To get your chickens to lay more eggs, you need to ensure they are eating quality feed, have clean water and nesting boxes, have room to roam and forage, and are free from parasites.
Jersey Giants produce moderately because they are dual-purpose chickens.
Even though they produce well with meat and eggs, there is an emphasis on meat production.
These are giant chickens to meet the demand for whole poultry sales.
However, this emphasis on meat came at the expense of egg production.
Yet, Jersey Giant Chickens are relatively productive egg layers compared to their large breed compatriots.
Still, optimize their egg laying by ensuring they have the best living conditions.
Jersey Giant Chickens need a steady diet of premium pellets.
They also need a nice mix of vegetables and mealworms in their diets.
Calcium is another important part of your chicken’s diet.
To produce eggs, they need plenty of calcium.
Feed your chickens crushed oyster shells or grind some chicken eggshells to add to their feed.
They also need clean, fresh water daily.
They should have clean chicken coops and nesting boxes, as well.
Their nests should be cleaned out about once a week.
Cleanliness is important for keeping your chickens free of disease.
A healthier chicken lays more eggs.
Jersey Giants also need a place to roam.
They both need to exercise and forage.
These large chickens won’t stray too far away and are too big to get carted off by hawks.
They will forage on grass and bugs in your backyard.
The foods they forage can help them to produce more eggs.
Also, a chicken with parasites is going to produce fewer eggs.
So, these giant chickens must be checked and treated for parasites often.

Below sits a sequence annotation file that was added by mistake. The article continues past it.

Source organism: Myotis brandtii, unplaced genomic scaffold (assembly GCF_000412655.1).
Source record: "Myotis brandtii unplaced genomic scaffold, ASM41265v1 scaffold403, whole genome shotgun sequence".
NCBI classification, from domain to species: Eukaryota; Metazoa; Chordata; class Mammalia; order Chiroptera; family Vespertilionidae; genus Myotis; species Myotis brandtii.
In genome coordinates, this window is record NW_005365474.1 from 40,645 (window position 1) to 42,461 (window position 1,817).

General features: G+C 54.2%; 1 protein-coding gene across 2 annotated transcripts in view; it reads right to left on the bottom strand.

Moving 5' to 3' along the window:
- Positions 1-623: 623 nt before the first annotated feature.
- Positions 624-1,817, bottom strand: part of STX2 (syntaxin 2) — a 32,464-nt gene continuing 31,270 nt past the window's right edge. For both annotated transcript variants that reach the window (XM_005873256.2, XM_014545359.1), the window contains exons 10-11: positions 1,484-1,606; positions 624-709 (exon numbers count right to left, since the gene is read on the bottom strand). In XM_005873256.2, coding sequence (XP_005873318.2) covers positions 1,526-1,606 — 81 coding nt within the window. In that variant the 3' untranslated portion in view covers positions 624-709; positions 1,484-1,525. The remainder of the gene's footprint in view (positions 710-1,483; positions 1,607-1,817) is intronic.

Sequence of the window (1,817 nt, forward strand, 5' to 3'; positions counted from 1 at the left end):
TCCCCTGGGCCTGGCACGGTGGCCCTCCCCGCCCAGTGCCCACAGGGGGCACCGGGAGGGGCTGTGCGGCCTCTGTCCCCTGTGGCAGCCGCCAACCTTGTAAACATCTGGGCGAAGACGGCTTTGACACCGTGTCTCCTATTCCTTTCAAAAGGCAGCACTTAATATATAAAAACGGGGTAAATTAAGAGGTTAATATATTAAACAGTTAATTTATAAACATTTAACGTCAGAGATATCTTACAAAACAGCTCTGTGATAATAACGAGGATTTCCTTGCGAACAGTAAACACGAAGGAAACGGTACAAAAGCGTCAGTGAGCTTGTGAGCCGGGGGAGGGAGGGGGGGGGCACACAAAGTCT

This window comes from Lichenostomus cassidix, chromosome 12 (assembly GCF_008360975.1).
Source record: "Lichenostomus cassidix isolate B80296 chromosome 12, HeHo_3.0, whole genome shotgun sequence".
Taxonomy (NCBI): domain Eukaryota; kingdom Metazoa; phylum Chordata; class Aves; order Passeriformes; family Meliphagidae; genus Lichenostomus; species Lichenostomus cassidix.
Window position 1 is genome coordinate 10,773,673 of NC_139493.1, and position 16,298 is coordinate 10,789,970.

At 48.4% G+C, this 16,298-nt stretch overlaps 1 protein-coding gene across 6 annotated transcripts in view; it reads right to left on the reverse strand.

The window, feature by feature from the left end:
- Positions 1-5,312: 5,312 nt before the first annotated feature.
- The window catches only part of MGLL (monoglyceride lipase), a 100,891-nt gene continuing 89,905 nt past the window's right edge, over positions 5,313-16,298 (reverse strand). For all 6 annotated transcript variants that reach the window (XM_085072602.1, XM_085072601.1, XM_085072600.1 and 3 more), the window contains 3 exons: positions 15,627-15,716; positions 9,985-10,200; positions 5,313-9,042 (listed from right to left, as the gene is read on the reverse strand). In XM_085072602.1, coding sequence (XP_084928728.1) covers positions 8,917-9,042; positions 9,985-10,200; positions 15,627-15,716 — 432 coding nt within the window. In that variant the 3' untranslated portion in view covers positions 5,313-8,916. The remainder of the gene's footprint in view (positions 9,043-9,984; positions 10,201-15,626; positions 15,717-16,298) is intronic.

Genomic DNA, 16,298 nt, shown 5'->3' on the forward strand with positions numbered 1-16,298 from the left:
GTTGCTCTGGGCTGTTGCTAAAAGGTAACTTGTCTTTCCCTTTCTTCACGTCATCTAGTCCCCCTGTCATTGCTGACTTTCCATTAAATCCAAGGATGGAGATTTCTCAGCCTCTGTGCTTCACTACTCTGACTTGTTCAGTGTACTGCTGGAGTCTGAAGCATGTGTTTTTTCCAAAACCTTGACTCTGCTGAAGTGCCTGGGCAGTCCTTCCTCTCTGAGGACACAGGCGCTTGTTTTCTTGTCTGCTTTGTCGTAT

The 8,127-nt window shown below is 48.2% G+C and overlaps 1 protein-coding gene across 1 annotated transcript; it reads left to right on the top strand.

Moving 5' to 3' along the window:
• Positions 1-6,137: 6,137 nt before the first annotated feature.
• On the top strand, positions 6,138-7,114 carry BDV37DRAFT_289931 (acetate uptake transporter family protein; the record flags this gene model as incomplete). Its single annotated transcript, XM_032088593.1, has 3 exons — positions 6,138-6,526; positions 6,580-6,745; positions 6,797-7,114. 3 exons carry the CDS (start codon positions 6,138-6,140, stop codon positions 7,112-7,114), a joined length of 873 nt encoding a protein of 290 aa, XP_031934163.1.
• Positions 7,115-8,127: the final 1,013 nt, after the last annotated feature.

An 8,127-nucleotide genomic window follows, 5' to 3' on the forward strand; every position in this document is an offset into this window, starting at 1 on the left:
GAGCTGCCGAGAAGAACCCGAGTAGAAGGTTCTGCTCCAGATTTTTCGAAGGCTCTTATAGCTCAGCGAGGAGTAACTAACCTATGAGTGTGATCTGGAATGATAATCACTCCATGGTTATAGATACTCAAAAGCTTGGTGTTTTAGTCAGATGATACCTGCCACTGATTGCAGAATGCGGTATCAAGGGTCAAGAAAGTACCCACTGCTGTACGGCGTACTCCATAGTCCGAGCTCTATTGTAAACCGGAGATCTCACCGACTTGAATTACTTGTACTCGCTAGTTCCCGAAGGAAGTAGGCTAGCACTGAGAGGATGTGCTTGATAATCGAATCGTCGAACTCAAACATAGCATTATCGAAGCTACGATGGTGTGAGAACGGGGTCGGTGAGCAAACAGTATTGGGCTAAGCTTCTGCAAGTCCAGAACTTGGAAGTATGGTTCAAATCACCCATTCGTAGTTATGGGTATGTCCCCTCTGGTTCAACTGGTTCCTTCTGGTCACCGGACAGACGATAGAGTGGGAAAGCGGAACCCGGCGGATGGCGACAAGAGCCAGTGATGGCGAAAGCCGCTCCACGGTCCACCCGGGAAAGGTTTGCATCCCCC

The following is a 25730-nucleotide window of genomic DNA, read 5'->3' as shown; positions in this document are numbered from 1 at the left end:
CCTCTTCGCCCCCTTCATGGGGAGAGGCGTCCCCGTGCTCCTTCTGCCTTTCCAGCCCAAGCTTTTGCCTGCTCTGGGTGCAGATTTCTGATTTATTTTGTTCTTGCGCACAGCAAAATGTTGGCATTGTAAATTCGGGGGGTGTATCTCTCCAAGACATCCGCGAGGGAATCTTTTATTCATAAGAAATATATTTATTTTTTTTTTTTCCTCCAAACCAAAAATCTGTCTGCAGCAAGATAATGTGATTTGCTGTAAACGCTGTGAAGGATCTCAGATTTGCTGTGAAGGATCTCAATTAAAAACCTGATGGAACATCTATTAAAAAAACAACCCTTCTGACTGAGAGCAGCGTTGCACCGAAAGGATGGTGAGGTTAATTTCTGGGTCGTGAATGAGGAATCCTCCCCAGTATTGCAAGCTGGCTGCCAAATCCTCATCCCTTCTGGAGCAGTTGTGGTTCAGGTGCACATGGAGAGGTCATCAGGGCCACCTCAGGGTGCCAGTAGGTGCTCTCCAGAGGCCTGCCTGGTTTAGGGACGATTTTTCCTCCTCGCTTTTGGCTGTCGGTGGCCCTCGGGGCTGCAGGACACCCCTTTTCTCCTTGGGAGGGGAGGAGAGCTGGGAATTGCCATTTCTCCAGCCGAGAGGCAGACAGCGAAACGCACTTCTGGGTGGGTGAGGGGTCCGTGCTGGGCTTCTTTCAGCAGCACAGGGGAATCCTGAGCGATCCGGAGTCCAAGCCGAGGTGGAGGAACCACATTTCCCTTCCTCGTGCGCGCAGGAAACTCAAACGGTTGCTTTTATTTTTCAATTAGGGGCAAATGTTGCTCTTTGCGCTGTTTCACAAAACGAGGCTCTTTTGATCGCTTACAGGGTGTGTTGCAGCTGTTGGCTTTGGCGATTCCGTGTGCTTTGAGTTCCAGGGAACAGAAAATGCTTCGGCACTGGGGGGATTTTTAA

Do Jersey Giant Chickens Go Broody?
Jersey Giant Chickens do not reliably go broody. As with other aspects of the Jersey Giants, different strains go broody differently. Some people claim the Black Jersey Giants are more broody than other varieties.
It doesn’t always go well when these large chickens go broody.
Although not as often as Brahma chickens, Jersey Giants crack their eggs due to their weight when they sit on them.
If you want to hatch Jersey Giant eggs, put them in an incubator.
Do You Need Special Equipment To Hatch Jersey Giant Chicken Eggs?
If you want to incubate your eggs, you will need a turkey or duck egg incubator to accommodate these large eggs. You will also need to keep these eggs separate from other broods and give them extra space to hatch and grow.
If you don’t have a lead on an incubator, check out this egg keeper on Amazon.
Jersey Giant Chicken eggs take a little longer to hatch. Most chicken eggs hatch within 21-25 days, but these extra large eggs hatch 2-3 days later than other breeds.
Jersey Giant chicks may need to be kept in separate brooders from other breeds of chicken since they will grow slower.